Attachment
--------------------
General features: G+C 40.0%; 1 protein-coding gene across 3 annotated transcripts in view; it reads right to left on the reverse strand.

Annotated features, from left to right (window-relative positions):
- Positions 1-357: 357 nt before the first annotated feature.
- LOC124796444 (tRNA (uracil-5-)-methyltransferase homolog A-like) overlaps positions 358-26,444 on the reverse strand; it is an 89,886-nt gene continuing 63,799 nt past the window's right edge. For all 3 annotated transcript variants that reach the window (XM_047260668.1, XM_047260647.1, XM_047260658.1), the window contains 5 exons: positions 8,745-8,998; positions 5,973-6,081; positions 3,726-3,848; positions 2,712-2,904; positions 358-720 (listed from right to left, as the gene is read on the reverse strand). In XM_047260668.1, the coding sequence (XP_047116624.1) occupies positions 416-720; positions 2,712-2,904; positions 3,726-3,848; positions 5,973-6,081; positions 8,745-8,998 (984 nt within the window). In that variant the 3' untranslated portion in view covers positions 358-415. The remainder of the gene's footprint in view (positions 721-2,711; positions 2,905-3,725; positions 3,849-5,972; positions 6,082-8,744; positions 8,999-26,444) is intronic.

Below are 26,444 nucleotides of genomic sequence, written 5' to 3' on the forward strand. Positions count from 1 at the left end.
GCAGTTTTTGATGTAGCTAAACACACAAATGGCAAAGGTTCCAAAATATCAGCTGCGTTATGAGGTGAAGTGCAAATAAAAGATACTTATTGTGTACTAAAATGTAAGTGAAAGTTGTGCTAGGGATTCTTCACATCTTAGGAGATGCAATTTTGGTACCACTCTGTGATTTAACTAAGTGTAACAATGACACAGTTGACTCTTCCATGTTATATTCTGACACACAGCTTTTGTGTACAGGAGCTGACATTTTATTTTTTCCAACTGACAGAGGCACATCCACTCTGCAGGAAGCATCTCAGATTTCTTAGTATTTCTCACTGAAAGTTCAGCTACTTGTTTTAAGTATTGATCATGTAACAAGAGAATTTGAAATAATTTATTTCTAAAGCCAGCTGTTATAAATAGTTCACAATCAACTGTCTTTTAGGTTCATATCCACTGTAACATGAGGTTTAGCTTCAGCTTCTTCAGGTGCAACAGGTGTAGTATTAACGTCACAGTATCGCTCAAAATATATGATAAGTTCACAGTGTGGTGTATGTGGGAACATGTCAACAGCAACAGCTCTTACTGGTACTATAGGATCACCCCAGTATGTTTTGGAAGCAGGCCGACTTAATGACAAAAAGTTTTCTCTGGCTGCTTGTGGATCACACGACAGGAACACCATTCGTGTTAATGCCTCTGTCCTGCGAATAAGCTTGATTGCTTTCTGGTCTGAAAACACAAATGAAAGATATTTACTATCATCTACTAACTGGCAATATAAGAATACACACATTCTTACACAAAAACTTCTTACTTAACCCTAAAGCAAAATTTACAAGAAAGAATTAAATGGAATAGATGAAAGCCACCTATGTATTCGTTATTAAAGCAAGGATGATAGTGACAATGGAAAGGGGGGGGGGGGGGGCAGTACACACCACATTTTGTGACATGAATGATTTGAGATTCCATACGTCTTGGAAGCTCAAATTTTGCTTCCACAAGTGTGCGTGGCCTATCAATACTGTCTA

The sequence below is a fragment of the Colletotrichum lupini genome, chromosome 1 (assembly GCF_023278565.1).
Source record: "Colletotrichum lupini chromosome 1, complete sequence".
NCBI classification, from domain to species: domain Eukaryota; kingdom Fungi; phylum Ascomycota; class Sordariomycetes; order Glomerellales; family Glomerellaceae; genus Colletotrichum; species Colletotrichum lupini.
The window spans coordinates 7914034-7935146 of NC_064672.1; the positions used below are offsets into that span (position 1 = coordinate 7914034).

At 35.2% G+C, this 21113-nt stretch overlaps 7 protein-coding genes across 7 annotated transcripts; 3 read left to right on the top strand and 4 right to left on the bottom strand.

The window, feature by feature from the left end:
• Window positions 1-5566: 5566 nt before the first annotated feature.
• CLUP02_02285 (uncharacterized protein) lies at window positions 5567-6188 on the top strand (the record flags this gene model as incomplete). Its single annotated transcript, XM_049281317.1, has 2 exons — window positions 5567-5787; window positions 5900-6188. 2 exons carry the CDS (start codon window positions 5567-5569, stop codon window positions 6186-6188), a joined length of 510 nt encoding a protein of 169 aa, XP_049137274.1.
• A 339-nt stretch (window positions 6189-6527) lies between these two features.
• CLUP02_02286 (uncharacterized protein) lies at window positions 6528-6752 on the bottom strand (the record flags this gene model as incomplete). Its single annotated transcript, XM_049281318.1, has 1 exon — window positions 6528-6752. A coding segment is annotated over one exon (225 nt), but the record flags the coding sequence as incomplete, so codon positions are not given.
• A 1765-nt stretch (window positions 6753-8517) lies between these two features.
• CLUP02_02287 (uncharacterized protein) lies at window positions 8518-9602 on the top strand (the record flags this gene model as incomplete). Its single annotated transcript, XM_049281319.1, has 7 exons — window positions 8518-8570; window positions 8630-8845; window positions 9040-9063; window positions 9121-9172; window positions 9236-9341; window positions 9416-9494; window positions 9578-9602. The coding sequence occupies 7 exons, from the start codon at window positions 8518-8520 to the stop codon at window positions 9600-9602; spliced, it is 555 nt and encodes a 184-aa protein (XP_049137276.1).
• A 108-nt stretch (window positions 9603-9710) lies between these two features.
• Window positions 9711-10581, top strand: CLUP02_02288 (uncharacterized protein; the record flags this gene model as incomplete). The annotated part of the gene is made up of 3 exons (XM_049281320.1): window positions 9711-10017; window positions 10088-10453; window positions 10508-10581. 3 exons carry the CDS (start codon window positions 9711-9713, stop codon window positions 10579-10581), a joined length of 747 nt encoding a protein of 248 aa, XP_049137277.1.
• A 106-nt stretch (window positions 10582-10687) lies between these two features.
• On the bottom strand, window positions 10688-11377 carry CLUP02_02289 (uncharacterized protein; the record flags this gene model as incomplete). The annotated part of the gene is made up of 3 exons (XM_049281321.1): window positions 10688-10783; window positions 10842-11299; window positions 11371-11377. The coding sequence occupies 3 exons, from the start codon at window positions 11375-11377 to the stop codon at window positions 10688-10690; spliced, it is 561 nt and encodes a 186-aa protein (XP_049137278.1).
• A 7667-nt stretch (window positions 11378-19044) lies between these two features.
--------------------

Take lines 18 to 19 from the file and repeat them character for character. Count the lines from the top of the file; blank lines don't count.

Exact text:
• CLUP02_02287 (uncharacterized protein) lies at window positions 8518-9602 on the top strand (the record flags this gene model as incomplete). Its single annotated transcript, XM_049281319.1, has 7 exons — window positions 8518-8570; window positions 8630-8845; window positions 9040-9063; window positions 9121-9172; window positions 9236-9341; window positions 9416-9494; window positions 9578-9602. The coding sequence occupies 7 exons, from the start codon at window positions 8518-8520 to the stop codon at window positions 9600-9602; spliced, it is 555 nt and encodes a 184-aa protein (XP_049137276.1).
• A 108-nt stretch (window positions 9603-9710) lies between these two features.